It's been over five years since a 34-year-old mother of two suddenly disappeared while on a morning jog near her Redding-area home and then turned up, bruised and "branded," by the side of a road 22 days later. The story always seemed fishy, and the woman turned out to have a checkered past, and yep, the feds now say she faked the whole thing.
Sherri Papini, now 39, was arrested by federal agents today on charges of mail fraud and making false statements to a federal law enforcement officer. It turns out, for years after her mysterious kidnapping, Papini has been applying for and receiving funds from the California Victim’s Compensation Board to the tune of over $30,000, to pay for therapist bills and the ambulance that brought her to the hospital in 2016 after she was "found."
Federal investigators gathered evidence that Papini had not been, as she told authorities, held captive for three weeks in November 2016 by two Spanish-speaking women who threw her into a dark-colored SUV while she was jogging in her neighborhood near Lake Shasta, called Mountain Gate. Instead, they found evidence that she had been hundreds of miles away, in Costa Mesa, staying with a former boyfriend. The two had reportedly been communicating via prepaid cellphones in the months leading up to Papini's disappearance, and the ex-boyfriend came to pick her up the day she went missing, prosecutors say.
As the Department of Justice explains in a release, investigators brought Papini in for questioning in August 2020, presented her with evidence that she had fabricated the story, and instead of retracting it, Papini allegedly "continued to make false statements about her purported abductors."
It's unclear why it took another 18 months to arrest her, but investigators say that from 2017 through 2021, Papini continued to request victim's assistance from the state fund, and received 35 payments for things ranging from therapy bills to the ambulance that brought her to the hospital when she was found by the side of the road in Yolo County in late November 2016.
"This case exemplifies the FBI’s commitment to working tirelessly with law enforcement partners and prosecutors to examine all facts and seek the truth, no matter how long that process takes or how complex the analysis may be,” said Special Agent in Charge Sean Ragan of the FBI Sacramento Field Office in a statement.
"When a young mother went missing in broad daylight, a community was filled with fear and concern,” said U.S. Attorney Phillip A. Talbert in a statement. "Three weeks later, she was found 146 miles south of where she disappeared, and the focus went from trying to find her to trying to find her abductors. Ultimately, the investigation revealed that there was no kidnapping and that time and resources that could have been used to investigate actual crime, protect the community, and provide resources to victims were wasted based on the defendant’s conduct."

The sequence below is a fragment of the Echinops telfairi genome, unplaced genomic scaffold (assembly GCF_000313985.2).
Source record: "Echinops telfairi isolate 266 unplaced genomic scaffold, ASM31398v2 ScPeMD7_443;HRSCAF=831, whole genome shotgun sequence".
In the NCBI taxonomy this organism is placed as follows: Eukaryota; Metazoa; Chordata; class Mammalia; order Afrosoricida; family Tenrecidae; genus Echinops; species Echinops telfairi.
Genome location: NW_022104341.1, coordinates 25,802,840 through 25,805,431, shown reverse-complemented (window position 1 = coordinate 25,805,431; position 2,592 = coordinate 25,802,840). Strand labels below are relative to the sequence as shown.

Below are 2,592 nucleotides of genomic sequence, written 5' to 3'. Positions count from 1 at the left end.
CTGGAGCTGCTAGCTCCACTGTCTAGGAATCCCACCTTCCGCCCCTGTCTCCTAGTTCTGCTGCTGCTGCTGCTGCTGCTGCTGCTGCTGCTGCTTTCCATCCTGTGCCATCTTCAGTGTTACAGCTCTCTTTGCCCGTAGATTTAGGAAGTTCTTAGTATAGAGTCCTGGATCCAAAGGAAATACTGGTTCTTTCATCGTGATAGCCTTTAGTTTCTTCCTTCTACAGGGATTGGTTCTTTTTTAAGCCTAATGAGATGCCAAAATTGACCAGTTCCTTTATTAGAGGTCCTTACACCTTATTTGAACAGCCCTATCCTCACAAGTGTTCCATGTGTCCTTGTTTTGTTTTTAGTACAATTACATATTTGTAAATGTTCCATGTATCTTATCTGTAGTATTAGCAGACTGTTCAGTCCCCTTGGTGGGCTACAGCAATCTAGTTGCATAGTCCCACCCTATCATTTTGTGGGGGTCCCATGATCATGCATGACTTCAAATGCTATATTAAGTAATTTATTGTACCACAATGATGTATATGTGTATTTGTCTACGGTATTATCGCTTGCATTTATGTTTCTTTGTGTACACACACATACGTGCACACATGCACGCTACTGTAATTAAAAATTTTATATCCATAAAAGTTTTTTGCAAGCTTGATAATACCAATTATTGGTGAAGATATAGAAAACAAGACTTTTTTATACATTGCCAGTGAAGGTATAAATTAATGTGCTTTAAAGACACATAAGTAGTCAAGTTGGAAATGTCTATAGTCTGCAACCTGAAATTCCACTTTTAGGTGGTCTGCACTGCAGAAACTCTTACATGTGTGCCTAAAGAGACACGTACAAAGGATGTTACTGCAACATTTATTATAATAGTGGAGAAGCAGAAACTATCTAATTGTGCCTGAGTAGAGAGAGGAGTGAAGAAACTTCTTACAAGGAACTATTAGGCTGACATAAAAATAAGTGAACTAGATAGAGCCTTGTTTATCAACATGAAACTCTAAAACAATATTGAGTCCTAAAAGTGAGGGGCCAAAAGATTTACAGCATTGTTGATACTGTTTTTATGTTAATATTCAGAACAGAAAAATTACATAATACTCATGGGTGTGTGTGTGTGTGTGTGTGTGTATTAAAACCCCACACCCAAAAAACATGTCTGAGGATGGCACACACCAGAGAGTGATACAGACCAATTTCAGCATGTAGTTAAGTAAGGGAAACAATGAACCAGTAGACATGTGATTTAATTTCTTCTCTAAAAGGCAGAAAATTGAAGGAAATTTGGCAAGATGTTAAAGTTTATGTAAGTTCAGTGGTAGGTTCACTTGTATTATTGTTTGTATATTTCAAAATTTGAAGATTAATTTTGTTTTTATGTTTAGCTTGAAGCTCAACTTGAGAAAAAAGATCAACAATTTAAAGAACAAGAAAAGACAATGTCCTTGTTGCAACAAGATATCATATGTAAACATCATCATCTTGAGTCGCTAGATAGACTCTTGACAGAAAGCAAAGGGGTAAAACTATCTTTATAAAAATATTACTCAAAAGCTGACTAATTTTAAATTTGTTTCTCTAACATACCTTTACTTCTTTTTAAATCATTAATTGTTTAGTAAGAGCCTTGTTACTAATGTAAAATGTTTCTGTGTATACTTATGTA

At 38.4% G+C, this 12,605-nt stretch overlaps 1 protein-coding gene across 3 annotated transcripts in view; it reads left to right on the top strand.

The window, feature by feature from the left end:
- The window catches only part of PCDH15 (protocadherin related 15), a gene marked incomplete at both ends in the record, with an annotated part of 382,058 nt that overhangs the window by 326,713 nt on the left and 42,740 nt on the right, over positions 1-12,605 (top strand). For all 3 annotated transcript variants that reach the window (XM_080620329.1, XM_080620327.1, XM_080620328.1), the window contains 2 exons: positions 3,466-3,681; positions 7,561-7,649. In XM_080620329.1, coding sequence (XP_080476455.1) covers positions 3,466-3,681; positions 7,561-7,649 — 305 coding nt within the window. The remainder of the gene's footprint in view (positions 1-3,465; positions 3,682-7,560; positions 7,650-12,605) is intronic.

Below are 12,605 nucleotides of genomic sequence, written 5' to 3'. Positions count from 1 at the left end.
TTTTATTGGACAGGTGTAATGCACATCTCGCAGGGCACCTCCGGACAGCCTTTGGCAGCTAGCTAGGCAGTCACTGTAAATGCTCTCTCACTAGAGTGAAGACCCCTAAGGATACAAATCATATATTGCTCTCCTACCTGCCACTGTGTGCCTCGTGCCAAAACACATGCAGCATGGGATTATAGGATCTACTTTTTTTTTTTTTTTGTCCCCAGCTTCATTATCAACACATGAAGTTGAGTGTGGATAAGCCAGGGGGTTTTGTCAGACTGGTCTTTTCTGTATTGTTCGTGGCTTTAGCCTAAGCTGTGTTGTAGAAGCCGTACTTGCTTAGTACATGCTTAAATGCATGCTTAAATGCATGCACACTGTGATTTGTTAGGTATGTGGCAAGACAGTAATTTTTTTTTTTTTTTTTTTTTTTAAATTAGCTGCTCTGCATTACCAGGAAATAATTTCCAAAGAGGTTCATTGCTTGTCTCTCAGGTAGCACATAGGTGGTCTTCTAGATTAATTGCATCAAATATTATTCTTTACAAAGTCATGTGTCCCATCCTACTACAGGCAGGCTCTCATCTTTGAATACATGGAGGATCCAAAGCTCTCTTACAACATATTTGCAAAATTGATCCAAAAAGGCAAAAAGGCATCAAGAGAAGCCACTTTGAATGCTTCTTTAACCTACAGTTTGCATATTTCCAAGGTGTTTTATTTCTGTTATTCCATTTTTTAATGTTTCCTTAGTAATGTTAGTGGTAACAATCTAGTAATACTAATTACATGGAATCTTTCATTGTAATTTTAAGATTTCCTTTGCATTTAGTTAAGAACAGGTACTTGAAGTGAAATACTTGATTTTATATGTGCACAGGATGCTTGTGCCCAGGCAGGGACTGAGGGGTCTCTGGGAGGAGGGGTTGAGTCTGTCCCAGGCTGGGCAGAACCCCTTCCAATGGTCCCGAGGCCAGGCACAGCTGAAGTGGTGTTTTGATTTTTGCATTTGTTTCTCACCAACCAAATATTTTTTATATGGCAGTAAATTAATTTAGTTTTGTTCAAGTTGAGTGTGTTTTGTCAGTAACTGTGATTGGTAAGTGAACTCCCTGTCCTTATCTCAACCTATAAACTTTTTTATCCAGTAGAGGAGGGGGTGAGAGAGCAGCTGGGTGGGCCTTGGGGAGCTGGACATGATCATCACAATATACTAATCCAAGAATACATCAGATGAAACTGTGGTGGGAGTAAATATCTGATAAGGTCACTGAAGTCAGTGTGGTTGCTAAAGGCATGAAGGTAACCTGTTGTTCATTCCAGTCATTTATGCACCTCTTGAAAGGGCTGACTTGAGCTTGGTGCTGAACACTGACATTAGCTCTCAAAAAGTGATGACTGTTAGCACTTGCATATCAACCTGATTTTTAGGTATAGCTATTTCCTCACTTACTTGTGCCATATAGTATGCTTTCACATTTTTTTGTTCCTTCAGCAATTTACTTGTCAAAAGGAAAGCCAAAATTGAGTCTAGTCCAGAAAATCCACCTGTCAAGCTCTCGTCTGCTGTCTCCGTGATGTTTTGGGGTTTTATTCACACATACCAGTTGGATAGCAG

"The arrest of Sherri Papini was made possible by the outstanding hard work of a multitude of agents, detectives, DOJ criminalist, forensic analyst, crime scene investigators and support staff members that were assigned to this investigation," says Shasta County Sheriff Michael L. Johnson. "Everyone involved in this investigation had one common goal; to find the truth about what happened on Nov. 2, 2016 with Sherri Papini and who was responsible. The 22-day search for Sherri Papini and subsequent five-year search into who reportedly abducted her was not only taxing on public resources but caused the general public to be fearful of their own safety, a fear that they should not have had to endure."
Papini made up quite a tale and stuck to it, and her family tried to shame the media back in 2017 for trying to question its veracity — even as reports surfaced of Papini's parents calling the cops on her, twice, when she was 18 for behavior that was, at the very least, troubling. The media was, at least, a bit cautious in calling bullshit at the time because of what had just happened with Denise Huskins, the Vallejo woman who was actually abducted in 2015 in a super-bizarre kidnapping by what turned out to be a mentally ill maniac. And both law enforcement and the media spent months publicly saying it was all made up until they found out it wasn't.
And was all this just an elaborate way for Sherri to go hang out with an ex without raising suspicion from her husband or parents?
If convicted, Papini could face up to five years in prison for the false statement charge, and up to 20 years for the fraud charge, as well as possibly a half million dollars in fines.
Update: Papini's family, apparently in some kind of denial (?), issued a statement to the Sacramento Bee Friday saying they are "appalled" by Papini's treatment at the hands of the FBI. "We love Sherri and are appalled by the way in which law enforcement ambushed her this afternoon in a dramatic and unnecessary manner in front of her children," the family says. And they say they are "confused by several aspects" of the charges against Papini. So, this should be interesting.